Energy activity across the Midcontinent and into the Rocky Mountains regions accelerated during the third quarter, with firms anticipating continued strong activity, according to a survey by the Federal Reserve Bank of Kansas City.
The quarterly survey by the Tenth District, conducted Sept. 14-25, was conducted for oil and gas firms operating in Colorado, Kansas, Nebraska, Oklahoma, Wyoming and portions of western Missouri and northern New Mexico.
“Firms reported that oil prices needed to be on average $55/bbl for drilling to be profitable, up slightly from the past few years but well below current and expected prices,” said Oklahoma City branch executive Chad Wilkerson.
The drilling and business activity index jumped from 26 to 45, the highest level since early 2017. Other indexes were mixed for the quarter, but all of them remained positive, indicating expansion.
“The total revenues and employee hours indexes edged lower, and the employment, wages and benefits, and access to credit indexes also fell slightly. The supplier delivery time and total profits indexes declined.”
From a year ago, indexes were mixed. The year/year drilling and business activity index climbed to 57 from 41, the highest posting in over a year. Access to credit index also increased moderately to 25. Total revenue and capital expenditure indexes grew modestly, while the total profits, employee hours, and wages/benefits indexes edged lower but remained at high levels. The supplier delivery time and employment indexes declined slightly from a year ago.
“Expectations for most indexes remained high,” the survey indicated. “The future access to credit index increased from 6 to 30, the highest level in survey history.” The future total profits index increased to the highest level since late 2016, and the total revenues index also increased modestly.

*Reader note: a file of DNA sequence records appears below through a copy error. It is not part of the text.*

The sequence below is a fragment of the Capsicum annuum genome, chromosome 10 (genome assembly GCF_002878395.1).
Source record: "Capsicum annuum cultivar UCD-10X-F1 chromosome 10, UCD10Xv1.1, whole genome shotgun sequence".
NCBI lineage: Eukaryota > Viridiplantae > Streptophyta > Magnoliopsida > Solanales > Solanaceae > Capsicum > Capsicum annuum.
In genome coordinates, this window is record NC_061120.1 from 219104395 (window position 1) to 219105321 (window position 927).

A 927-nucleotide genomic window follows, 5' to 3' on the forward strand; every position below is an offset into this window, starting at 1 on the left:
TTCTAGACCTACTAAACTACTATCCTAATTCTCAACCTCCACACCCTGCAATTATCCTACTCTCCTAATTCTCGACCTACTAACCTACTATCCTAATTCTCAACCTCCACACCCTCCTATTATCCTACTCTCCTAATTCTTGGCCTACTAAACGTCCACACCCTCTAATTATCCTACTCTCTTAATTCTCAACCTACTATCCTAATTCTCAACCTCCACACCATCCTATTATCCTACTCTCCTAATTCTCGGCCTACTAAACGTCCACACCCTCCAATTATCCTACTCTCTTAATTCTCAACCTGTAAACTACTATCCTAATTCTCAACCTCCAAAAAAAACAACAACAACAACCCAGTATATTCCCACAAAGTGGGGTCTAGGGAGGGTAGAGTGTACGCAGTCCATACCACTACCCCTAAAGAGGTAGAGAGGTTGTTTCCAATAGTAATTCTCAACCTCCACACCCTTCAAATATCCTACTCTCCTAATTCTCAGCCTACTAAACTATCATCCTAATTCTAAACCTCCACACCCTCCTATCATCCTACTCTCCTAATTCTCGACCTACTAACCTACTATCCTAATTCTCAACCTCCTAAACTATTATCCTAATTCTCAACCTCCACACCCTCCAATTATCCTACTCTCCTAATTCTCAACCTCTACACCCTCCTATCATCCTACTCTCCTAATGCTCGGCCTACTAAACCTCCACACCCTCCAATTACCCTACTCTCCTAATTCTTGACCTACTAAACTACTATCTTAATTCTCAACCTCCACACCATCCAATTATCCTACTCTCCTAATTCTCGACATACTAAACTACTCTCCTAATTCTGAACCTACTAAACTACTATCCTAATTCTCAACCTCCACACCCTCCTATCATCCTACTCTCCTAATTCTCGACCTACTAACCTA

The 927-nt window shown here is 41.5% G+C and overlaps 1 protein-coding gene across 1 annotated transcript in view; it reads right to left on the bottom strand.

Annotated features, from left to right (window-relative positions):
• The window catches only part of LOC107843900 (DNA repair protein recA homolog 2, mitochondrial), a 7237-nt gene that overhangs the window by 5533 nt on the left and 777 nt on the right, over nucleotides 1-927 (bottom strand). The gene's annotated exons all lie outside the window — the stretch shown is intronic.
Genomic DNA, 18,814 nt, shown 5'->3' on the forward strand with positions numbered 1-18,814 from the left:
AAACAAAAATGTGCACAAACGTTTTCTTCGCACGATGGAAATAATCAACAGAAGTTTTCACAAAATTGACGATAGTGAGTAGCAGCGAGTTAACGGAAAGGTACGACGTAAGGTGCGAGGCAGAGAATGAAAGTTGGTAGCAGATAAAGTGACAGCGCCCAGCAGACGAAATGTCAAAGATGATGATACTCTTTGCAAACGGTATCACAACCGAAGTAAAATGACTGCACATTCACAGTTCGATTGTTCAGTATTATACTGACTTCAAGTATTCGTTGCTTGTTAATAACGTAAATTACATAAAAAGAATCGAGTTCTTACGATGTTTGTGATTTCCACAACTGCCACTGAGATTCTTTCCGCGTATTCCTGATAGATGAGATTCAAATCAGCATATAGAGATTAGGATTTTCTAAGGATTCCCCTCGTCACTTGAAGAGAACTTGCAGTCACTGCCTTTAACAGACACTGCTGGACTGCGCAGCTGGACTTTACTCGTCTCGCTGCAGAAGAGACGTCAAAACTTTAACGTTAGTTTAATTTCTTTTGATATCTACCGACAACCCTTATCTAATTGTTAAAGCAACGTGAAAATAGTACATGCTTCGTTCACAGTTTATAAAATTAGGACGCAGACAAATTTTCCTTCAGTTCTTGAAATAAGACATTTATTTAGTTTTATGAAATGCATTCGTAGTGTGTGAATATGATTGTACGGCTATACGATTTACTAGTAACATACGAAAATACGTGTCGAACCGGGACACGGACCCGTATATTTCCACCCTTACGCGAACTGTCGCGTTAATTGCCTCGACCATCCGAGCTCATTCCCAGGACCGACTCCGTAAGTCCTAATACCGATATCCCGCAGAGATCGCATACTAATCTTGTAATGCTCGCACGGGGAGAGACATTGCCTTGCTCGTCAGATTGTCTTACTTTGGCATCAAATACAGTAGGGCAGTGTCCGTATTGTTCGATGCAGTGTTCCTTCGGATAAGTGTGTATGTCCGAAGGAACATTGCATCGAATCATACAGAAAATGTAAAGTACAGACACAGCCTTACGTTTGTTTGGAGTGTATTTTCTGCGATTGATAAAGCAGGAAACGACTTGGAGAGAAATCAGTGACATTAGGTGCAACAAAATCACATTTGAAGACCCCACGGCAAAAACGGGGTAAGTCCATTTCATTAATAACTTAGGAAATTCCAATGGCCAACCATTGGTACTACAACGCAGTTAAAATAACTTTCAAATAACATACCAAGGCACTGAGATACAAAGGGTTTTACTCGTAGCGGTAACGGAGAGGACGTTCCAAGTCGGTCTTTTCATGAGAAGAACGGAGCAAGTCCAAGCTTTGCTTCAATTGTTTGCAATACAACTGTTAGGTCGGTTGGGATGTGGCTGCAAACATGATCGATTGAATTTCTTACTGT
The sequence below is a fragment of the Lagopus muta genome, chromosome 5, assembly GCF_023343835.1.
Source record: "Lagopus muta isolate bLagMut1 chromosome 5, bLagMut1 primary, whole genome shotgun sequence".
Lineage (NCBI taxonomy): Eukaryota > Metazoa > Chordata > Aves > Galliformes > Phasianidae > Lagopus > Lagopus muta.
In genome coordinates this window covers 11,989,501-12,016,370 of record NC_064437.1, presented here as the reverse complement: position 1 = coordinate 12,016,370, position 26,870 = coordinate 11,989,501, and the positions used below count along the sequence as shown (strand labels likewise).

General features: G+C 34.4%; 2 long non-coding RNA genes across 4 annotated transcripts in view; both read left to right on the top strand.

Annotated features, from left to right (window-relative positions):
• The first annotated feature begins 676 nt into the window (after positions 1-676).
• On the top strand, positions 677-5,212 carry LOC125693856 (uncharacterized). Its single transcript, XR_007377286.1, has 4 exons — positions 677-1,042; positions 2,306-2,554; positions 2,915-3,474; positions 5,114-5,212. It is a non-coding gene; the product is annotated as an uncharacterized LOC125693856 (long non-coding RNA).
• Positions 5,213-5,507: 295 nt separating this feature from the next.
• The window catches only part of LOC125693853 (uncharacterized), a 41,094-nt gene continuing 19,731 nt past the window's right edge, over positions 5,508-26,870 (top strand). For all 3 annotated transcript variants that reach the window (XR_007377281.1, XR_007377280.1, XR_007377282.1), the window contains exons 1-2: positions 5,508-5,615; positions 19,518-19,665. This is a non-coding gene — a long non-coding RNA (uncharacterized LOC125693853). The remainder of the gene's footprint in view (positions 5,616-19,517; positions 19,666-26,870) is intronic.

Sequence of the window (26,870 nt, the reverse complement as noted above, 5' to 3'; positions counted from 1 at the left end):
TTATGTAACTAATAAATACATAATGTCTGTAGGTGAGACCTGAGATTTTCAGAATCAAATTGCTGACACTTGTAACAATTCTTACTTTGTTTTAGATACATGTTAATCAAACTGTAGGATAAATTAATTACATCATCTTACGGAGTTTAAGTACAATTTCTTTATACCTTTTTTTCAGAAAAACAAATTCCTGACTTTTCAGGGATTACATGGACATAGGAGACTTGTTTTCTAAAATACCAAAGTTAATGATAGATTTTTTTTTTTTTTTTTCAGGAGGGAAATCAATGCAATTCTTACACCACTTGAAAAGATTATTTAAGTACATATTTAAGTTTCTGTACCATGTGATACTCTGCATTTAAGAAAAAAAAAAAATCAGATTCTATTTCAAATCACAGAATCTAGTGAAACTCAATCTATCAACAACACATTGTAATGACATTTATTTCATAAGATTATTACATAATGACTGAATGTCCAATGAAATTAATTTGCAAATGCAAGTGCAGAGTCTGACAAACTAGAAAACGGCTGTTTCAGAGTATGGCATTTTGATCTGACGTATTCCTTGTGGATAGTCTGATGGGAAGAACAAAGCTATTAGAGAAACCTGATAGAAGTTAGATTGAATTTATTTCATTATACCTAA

“Conversely, the future capital expenditures and wages and benefits indexes dipped slightly from high levels,” according to the survey. “The expected drilling and business activity index also remained high but declined from 61 to 50.”
Expected employment and employee hours indexes fell slightly, while the future supplier delivery time index fell into negative territory for the first time this year.
Meanwhile, the oil price expectations index increased to 48 from 12, while the natural gas price expectations index inched down.
Firms were asked what prices would be needed to be profitable on average in the fields in which they operate.
The average natural gas price needed was $3.23/MMBtu, with responses ranging from $2.25 to $7.00, an increase from the last two times the topic was surveyed. The average oil price needed was pegged at $55/bbl, with a range of $35 to $85.
“Oil price expectations are driven by several factors,” said one surveyed executive. “There is very little spare capacity worldwide. U.S. production is strong, but production increases will begin to flatten. Geopolitical risks are expected to continue and possibly increase.”
Another executive said, “There is a tremendous supply of natural gas in the U.S., both discovered and undiscovered. New pipelines coming out of the Permian and Anadarko basins will help increase the received price.”
Operators also were asked how the expect to use all sources of excess capital over the next year. More than 60% plan to expand, while nearly 40% said they would reduce debt with excess cash. About one-quarter of those surveyed prioritized paying out dividends, and more than 21% reported excess financial capital would be put toward wages and benefits for employees.
“We want to make capital improvements to upgrade our rigs, however the 2015 downturn is always in the back of mind,” said one executive who was surveyed. “Hoarding working capital rather than major expenditures is the focus over the next six months.”
Asked about the impact of price differentials between West Texas Intermediate oil prices at Midland and Cushing in the Permian Basin over the next six months, nearly 38% had no opinion and almost 14% expected no impact. However, more than 44% expected a “slightly negative impact on oil production,” with less than 4% reporting a significant negative impact.
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